Conversation 49: Writing as a Holistic Practice


“We Write in order to Celebrate and Make Sense of our World” Writer David Almond

My incentive to set up  THE DAILY HAIKU, building on my experience working as a Creative Practitioner in community, education, healthcare and corporate settings, continues to be to offer a format that encourages more people to ‘write’. My focus is to increase accessibility, engagement and creativity.


Paper Nations are currently supporting a poetry project and competition in schools in Gloucestershire with writer Marnie Eldridge Forbes. This is my inspirational quote about writing for this initiative:

Writing is what you see, you feel, you imagine, you say, you sense, you dream – all you have to do is choose how you want to express it: in a story, a poem, in a diary, a film, a recording, a text, a drawing…”


I believe writing is a holistic process. Sometimes assumptions about what writing is, and this can include who can write and who can’t, stops people being able to access ‘creative writing’. Furthermore many people are put off writing from past experiences at school or by others squashing their efforts. However writing should not be an exclusive club and is more than simply having a pen and paper or feeling that you need to know about writing to be able to call yourself a writer.


I often work with people who cannot write in a formal way. This can be due to several factors including dementia or a lack in literacy skills. BUT, and this is crucial, they are still writers. We can encourage them to express themselves in creative ways and embracing a holistic approach to writing. We can record people’s writing,  use visual means and drama and respond to individual needs rather than imposing rigid methods that are excluding rather than invitational and inspirational.


There is nothing more moving than to witness the moment someone realises they are ‘writing’ and that their creativity is valued. At St Petrocs, a charity in Cornwall tackling homelessness, working with ArtsWell an anthology of work STONES IN OUR HANDS includes work from a series of  workshops working with those experiencing homelessness and staff members . It is also raising funds for the charity but also helping those who participated find their voice. One participant’s comments:
‘Since this writing project has started it’s helped me a great deal along the way, to feel empty now. It’s released all these chains. It’s like I can breathe again.’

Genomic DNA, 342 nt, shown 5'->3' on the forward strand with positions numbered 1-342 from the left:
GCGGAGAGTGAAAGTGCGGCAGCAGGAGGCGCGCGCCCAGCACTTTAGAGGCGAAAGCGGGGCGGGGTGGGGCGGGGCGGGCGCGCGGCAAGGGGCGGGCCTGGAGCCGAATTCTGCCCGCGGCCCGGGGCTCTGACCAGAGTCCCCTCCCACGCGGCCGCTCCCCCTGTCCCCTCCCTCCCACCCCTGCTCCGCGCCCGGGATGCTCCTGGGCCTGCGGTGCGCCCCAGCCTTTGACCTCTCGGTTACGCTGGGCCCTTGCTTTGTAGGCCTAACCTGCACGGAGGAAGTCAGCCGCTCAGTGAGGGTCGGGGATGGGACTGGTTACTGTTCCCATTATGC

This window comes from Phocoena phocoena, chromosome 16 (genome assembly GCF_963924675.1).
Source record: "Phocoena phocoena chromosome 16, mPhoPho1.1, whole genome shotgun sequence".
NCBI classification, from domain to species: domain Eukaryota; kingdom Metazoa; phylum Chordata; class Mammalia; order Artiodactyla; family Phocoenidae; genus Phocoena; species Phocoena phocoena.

Choices in how we express ourselves are crucial. Not everyone has a dedicated space to write in or is at a point that they feel confident in saying they can write. When we ask questions around subjects or themes this can unlock the world of writing for people and encourage individuals to value their view and feelings about the world around them.  I am passionate about finding methods that create these KEYS which unlock creativity.


I am also very keen to make sure that my practice continues to evolve in this area. However recognising a holistic approach to writing enables this process to open up accessibility and engagement.  A pertinent example includes working with a man with dementia on AGE AND AMBITION a project run by Arts for Health Cornwall and The Isles of Scilly where the assumption around producing some poetry changed after listening to his individual needs and interests. This developed into producing writing that included a series of photographs taken by the participant and a guide on bowls which formed part of a wider exhibition.


On THE DAILY HAIKU debates about haiku often revolve around whether to include images or not. I am keen to focus on acknowledging  preferences in how individuals wish to express themselves. What is important is choice  in how we want to EXPRESS ourselves and encouraging each other to find ways that work for them. The VARK model is helpful here in understanding VISUAL, AUDITORY, READING/WRITING or KINESTHETIC learning and thinking.


I also feel that sometimes by opening our practice to other techniques we can also move away from being stuck in one way to ‘write’. This also allows us to understand other peoples’ approaches and I hope encourage experimentation, but more than anything increase accessibility and engagement.


We are all creative beings – all artists – all writers. This is the ethos behind wonderful initiatives like 64Million Artists.  Writing too can be collaborative as a conversation that not only encourages people to have a go but also supports each other when we start our writing adventure.


We have ideas, feelings and ways of seeing the world that are unique to us. I hope that THE DAILY HAIKU has become a place that supports, encourages and nurtures ‘writing’ in this way. It is exciting to see the diverse ways we express our writing on THE DAILY HAIKU. This includes opportunities to get involved in projects such as the wonderful film and haiku initiative I EVEN DREAM IN HAIKU with Paper Nations.


Moving forwards I look forward to more projects and ways we can celebrate our writing, whether in book form, a schools haiku competition or in a sculpture or all of the above. Ideas below please.


The VARK model

64 Million Artists

St Petrocs


Paper Nations UK

The films in the ‘I Even Dream in Haiku’ Series









And on The Great Margin website and at twitter @TheGreatMargin


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